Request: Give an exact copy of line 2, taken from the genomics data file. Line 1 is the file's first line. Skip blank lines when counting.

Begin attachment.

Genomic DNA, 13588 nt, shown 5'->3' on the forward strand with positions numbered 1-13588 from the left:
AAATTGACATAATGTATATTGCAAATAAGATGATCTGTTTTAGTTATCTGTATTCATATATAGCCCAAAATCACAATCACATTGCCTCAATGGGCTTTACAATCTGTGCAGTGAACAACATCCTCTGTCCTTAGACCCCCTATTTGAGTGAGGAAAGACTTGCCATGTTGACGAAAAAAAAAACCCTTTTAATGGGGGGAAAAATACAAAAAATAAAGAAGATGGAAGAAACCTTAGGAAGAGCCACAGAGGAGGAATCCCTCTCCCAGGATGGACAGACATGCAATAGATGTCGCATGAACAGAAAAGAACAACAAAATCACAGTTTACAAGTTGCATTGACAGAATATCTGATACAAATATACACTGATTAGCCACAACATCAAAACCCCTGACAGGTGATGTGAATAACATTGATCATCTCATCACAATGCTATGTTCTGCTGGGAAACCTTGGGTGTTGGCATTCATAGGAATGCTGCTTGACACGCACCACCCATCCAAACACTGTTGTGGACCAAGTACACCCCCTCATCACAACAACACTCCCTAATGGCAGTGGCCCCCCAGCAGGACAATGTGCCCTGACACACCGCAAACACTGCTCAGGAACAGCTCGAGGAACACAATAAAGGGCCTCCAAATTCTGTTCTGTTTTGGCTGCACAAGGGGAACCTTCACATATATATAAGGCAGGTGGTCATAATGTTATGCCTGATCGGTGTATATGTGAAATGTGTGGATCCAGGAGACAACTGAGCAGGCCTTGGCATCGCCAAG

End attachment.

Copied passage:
AAATTGACATAATGTATATTGCAAATAAGATGATCTGTTTTAGTTATCTGTATTCATATATAGCCCAAAATCACAATCACATTGCCTCAATGGGCTTTACAATCTGTGCAGTGAACAACATCCTCTGTCCTTAGACCCCCTATTTGAGTGAGGAAAGACTTGCCATGTTGACGAAAAAAAAAACCCTTTTAATGGGGGGAAAAATACAAAAAATAAAGAAGATGGAAGAAACCTTAGGAAGAGCCACAGAGGAGGAATCCCTCTCCCAGGATGGACAGACATGCAATAGATGTCGCATGAACAGAAAAGAACAACAAAATCACAGTTTACAAGTTGCATTGACAGAATATCTGATACAAATATACACTGATTAGCCACAACATCAAAACCCCTGACAGGTGATGTGAATAACATTGATCATCTCATCACAATGCTATGTTCTGCTGGGAAACCTTGGGTGTTGGCATTCATAGGAATGCTGCTTGACACGCACCACCCATCCAAACACTGTTGTGGACCAAGTACACCCCCTCATCACAACAACACTCCCTAATGGCAGTGGCCCCCCAGCAGGACAATGTGCCCTGACACACCGCAAACACTGCTCAGGAACAGCTCGAGGAACACAATAAAGGGCCTCCAAATTCTGTTCTGTTTTGGCTGCACAAGGGGAACCTTCACATATATATAAGGCAGGTGGTCATAATGTTATGCCTGATCGGTGTATATGTGAAATGTGTGGATCCAGGAGACAACTGAGCAGGCCTTGGCATCGCCAAG